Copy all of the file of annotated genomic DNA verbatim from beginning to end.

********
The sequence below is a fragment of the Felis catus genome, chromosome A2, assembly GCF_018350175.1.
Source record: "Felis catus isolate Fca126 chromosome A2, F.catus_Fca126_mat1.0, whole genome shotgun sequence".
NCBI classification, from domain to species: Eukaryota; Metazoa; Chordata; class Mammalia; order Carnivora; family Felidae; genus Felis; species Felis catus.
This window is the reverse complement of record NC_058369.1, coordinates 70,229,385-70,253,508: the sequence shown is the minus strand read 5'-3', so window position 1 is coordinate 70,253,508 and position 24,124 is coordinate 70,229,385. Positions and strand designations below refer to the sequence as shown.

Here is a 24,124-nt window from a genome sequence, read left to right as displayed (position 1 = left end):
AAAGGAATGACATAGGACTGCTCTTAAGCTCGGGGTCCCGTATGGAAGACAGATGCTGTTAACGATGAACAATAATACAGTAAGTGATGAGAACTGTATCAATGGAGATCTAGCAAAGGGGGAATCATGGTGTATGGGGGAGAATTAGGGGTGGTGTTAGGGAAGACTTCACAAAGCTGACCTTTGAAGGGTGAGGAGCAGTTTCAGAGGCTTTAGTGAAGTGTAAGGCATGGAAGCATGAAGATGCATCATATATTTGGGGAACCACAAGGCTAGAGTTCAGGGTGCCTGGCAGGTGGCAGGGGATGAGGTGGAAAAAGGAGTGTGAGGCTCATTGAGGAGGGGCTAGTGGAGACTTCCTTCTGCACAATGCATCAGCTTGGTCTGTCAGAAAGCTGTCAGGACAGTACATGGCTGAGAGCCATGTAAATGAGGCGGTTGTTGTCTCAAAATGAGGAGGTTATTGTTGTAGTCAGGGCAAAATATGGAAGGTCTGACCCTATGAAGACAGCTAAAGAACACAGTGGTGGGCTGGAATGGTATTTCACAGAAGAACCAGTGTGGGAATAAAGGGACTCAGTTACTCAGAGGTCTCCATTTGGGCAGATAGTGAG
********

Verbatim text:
The sequence below is a fragment of the Felis catus genome, chromosome A2, assembly GCF_018350175.1.
Source record: "Felis catus isolate Fca126 chromosome A2, F.catus_Fca126_mat1.0, whole genome shotgun sequence".
NCBI classification, from domain to species: Eukaryota; Metazoa; Chordata; class Mammalia; order Carnivora; family Felidae; genus Felis; species Felis catus.
This window is the reverse complement of record NC_058369.1, coordinates 70,229,385-70,253,508: the sequence shown is the minus strand read 5'-3', so window position 1 is coordinate 70,253,508 and position 24,124 is coordinate 70,229,385. Positions and strand designations below refer to the sequence as shown.

Here is a 24,124-nt window from a genome sequence, read left to right as displayed (position 1 = left end):
AAAGGAATGACATAGGACTGCTCTTAAGCTCGGGGTCCCGTATGGAAGACAGATGCTGTTAACGATGAACAATAATACAGTAAGTGATGAGAACTGTATCAATGGAGATCTAGCAAAGGGGGAATCATGGTGTATGGGGGAGAATTAGGGGTGGTGTTAGGGAAGACTTCACAAAGCTGACCTTTGAAGGGTGAGGAGCAGTTTCAGAGGCTTTAGTGAAGTGTAAGGCATGGAAGCATGAAGATGCATCATATATTTGGGGAACCACAAGGCTAGAGTTCAGGGTGCCTGGCAGGTGGCAGGGGATGAGGTGGAAAAAGGAGTGTGAGGCTCATTGAGGAGGGGCTAGTGGAGACTTCCTTCTGCACAATGCATCAGCTTGGTCTGTCAGAAAGCTGTCAGGACAGTACATGGCTGAGAGCCATGTAAATGAGGCGGTTGTTGTCTCAAAATGAGGAGGTTATTGTTGTAGTCAGGGCAAAATATGGAAGGTCTGACCCTATGAAGACAGCTAAAGAACACAGTGGTGGGCTGGAATGGTATTTCACAGAAGAACCAGTGTGGGAATAAAGGGACTCAGTTACTCAGAGGTCTCCATTTGGGCAGATAGTGAG